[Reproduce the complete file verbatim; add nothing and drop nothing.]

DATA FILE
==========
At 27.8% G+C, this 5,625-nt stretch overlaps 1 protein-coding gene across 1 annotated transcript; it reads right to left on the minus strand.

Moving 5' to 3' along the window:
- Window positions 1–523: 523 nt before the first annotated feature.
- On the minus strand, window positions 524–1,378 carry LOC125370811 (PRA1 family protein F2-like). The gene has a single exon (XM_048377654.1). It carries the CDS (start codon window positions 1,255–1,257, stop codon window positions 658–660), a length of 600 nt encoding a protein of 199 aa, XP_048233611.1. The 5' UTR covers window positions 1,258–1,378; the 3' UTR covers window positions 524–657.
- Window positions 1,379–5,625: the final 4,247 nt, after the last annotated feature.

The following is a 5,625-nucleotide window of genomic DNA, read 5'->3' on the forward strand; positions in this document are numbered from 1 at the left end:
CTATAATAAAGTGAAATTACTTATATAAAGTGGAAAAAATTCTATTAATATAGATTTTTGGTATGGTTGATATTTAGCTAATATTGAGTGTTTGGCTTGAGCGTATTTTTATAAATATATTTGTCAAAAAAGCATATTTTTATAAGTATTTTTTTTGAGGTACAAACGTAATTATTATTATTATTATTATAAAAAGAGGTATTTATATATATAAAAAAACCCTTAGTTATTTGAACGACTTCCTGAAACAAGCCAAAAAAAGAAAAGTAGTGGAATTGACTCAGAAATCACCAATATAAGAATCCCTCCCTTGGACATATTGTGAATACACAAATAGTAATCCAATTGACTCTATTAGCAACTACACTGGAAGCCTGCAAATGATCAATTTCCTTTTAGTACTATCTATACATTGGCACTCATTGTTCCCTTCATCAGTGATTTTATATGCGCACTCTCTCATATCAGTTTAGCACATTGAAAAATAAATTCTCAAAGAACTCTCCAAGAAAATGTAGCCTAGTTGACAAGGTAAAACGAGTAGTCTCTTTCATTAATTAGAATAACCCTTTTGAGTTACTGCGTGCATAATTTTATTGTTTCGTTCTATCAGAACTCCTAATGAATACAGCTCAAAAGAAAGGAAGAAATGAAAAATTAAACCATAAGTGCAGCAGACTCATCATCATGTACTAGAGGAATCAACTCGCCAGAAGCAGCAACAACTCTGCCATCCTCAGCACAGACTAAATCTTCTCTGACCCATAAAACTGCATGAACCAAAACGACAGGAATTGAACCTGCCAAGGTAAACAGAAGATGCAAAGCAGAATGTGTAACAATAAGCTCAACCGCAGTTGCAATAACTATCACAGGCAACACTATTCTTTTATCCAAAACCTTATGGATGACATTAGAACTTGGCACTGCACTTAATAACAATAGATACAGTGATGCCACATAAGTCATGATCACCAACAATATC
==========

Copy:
At 27.8% G+C, this 5,625-nt stretch overlaps 1 protein-coding gene across 1 annotated transcript; it reads right to left on the minus strand.

Moving 5' to 3' along the window:
- Window positions 1–523: 523 nt before the first annotated feature.
- On the minus strand, window positions 524–1,378 carry LOC125370811 (PRA1 family protein F2-like). The gene has a single exon (XM_048377654.1). It carries the CDS (start codon window positions 1,255–1,257, stop codon window positions 658–660), a length of 600 nt encoding a protein of 199 aa, XP_048233611.1. The 5' UTR covers window positions 1,258–1,378; the 3' UTR covers window positions 524–657.
- Window positions 1,379–5,625: the final 4,247 nt, after the last annotated feature.

The following is a 5,625-nucleotide window of genomic DNA, read 5'->3' on the forward strand; positions in this document are numbered from 1 at the left end:
CTATAATAAAGTGAAATTACTTATATAAAGTGGAAAAAATTCTATTAATATAGATTTTTGGTATGGTTGATATTTAGCTAATATTGAGTGTTTGGCTTGAGCGTATTTTTATAAATATATTTGTCAAAAAAGCATATTTTTATAAGTATTTTTTTTGAGGTACAAACGTAATTATTATTATTATTATTATAAAAAGAGGTATTTATATATATAAAAAAACCCTTAGTTATTTGAACGACTTCCTGAAACAAGCCAAAAAAAGAAAAGTAGTGGAATTGACTCAGAAATCACCAATATAAGAATCCCTCCCTTGGACATATTGTGAATACACAAATAGTAATCCAATTGACTCTATTAGCAACTACACTGGAAGCCTGCAAATGATCAATTTCCTTTTAGTACTATCTATACATTGGCACTCATTGTTCCCTTCATCAGTGATTTTATATGCGCACTCTCTCATATCAGTTTAGCACATTGAAAAATAAATTCTCAAAGAACTCTCCAAGAAAATGTAGCCTAGTTGACAAGGTAAAACGAGTAGTCTCTTTCATTAATTAGAATAACCCTTTTGAGTTACTGCGTGCATAATTTTATTGTTTCGTTCTATCAGAACTCCTAATGAATACAGCTCAAAAGAAAGGAAGAAATGAAAAATTAAACCATAAGTGCAGCAGACTCATCATCATGTACTAGAGGAATCAACTCGCCAGAAGCAGCAACAACTCTGCCATCCTCAGCACAGACTAAATCTTCTCTGACCCATAAAACTGCATGAACCAAAACGACAGGAATTGAACCTGCCAAGGTAAACAGAAGATGCAAAGCAGAATGTGTAACAATAAGCTCAACCGCAGTTGCAATAACTATCACAGGCAACACTATTCTTTTATCCAAAACCTTATGGATGACATTAGAACTTGGCACTGCACTTAATAACAATAGATACAGTGATGCCACATAAGTCATGATCACCAACAATATC